... • Secondly, the fitness of a candidate geometry must be determined. Often an FE analysis is used to give a structural performance value, such as deflection (Pugnale and Sassone, 2007;Veenendaal and Block, 2014) or total strain energy (Liu et al., 2012;Tomás and Martí, 2010b). Alternatively, the self-weight might be the fitness value, subject to a given structural constraint such as a stress limit (Banichuk et al., 2006;Beghini et al., 2014;Uysal et al., 2007). ...
Thesis
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Rapid urbanisation and population growth is driving unprecedented levels of building construction. Over the next 40 years, approximately 230 billion square meters of new floor area will be constructed globally, a doubling of existing building stock. Already, the production of concrete and steel accounts for a third of worldwide industrial CO2 emissions, representing a major opportunity, and responsibility, for structural engineers to contribute towards a low-carbon future through efficient design. A significant majority of the structural material in a typical building exists within the floors, making these a prime target for material reductions. This dissertation shows that thin shell concrete floors are a viable alternative to typical slabs and beams in multi-storey buildings. Switching the dominant structural behaviour from bending to membrane action increases efficiency, enabling significant embodied carbon reductions. A system is proposed featuring pre-cast textile reinforced concrete shells of uniform thickness and shallow depth, supported at columns, with a network of prestressed steel tension ties. A lightweight foamed concrete fill is cast above the shells to provide a level top surface and transfer floor loads to the shell. The structural behaviour of this system is explored through a series of computational and experimental investigations, leading to refinement of the design, exploration of construction methods and the development of a complete design methodology incorporating novel theoretical work. The shells feature optimised singly-curved groin vault geometry. This provides efficient structural performance whilst simultaneously minimising construction complexity. Thus, a practical and scalable solution is proposed, which is shown to offer considerable embodied carbon savings over typical concrete and steel floor structures. This work provides a robust platform for future refinement and large-scale implementation of thin-shell concrete floors for sustainable buildings.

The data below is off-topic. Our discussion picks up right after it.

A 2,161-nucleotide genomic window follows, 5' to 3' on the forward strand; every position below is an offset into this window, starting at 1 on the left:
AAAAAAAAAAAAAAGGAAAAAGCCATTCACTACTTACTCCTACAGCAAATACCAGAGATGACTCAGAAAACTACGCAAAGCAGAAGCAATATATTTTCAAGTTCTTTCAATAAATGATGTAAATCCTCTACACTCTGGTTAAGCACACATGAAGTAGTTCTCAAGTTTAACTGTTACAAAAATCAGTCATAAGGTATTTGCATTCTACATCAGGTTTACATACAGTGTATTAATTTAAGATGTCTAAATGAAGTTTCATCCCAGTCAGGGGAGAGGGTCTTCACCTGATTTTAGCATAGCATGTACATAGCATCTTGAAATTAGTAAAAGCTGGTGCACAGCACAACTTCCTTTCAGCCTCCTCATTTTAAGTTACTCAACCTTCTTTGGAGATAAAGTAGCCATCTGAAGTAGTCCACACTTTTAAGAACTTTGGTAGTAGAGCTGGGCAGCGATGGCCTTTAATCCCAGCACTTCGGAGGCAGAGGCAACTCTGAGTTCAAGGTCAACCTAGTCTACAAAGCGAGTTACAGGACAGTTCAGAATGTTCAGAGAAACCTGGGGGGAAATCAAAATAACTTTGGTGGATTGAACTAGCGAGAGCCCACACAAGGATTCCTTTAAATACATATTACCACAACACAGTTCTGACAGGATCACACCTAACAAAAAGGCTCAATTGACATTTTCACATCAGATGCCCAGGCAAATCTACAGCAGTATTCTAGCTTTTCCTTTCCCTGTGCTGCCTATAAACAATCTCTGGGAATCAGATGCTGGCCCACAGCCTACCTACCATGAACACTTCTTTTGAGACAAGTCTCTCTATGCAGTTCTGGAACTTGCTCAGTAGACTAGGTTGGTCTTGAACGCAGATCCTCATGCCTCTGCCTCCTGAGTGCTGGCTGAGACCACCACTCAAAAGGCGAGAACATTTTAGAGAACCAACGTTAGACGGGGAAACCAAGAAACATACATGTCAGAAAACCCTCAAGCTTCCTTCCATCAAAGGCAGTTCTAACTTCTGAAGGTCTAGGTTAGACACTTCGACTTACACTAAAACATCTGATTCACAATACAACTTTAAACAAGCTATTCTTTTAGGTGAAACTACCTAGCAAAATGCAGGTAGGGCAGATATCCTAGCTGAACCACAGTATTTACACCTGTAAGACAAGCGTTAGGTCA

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This study looks into some practical implications of using evolutionary algorithms for optimization of free-form concrete shells in search of methods for automating design representation and determining the number of design variables. This study reports the insights and learnings from a set of numerical experiments, by changing the number of parameters, on thickness optimization of a barrel roof shell subjected to self-weight, an additional snow load, and an earthquake response spectrum. The practical advantages and challenges of two methods, parametric and direct representations, are analysed, and a spectrum of methods between these two extremes are investigated through experiments. The results demonstrate how changing the number of variables affects the quality of the design and the performance of the algorithm and why a systematic problem-dependent method for finding the best design representation and number of variables outside this spectrum can be beneficial.
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Evolutionary structural optimisation (ESO) method is based on the idea that by gradually removing inefficient materials, the structure evolves towards an optimum. Bi-directional ESO (BESO) allows for adding efficient materials in the evolution. This paper investigates the ESO and BESO methods in solving the topology optimisation of continua structures with a constraint on the global stiffness. Based on the work on stiffness optimisation with fixed load conditions, this paper focuses on problems considering design dependent loads. The dependence can be due to transmissible loads, inclusions of structural self weight and surface loads. Sensitivity analysis and evolutionary procedure for problems of fixed load conditions are modified to accommodate the load variation condition. A number of examples are presented for verification. The results demonstrate that ESO and BESO are effective in solving the optimisation with design dependent loads. BESO has the flexibility of balancing solution quality and computing time.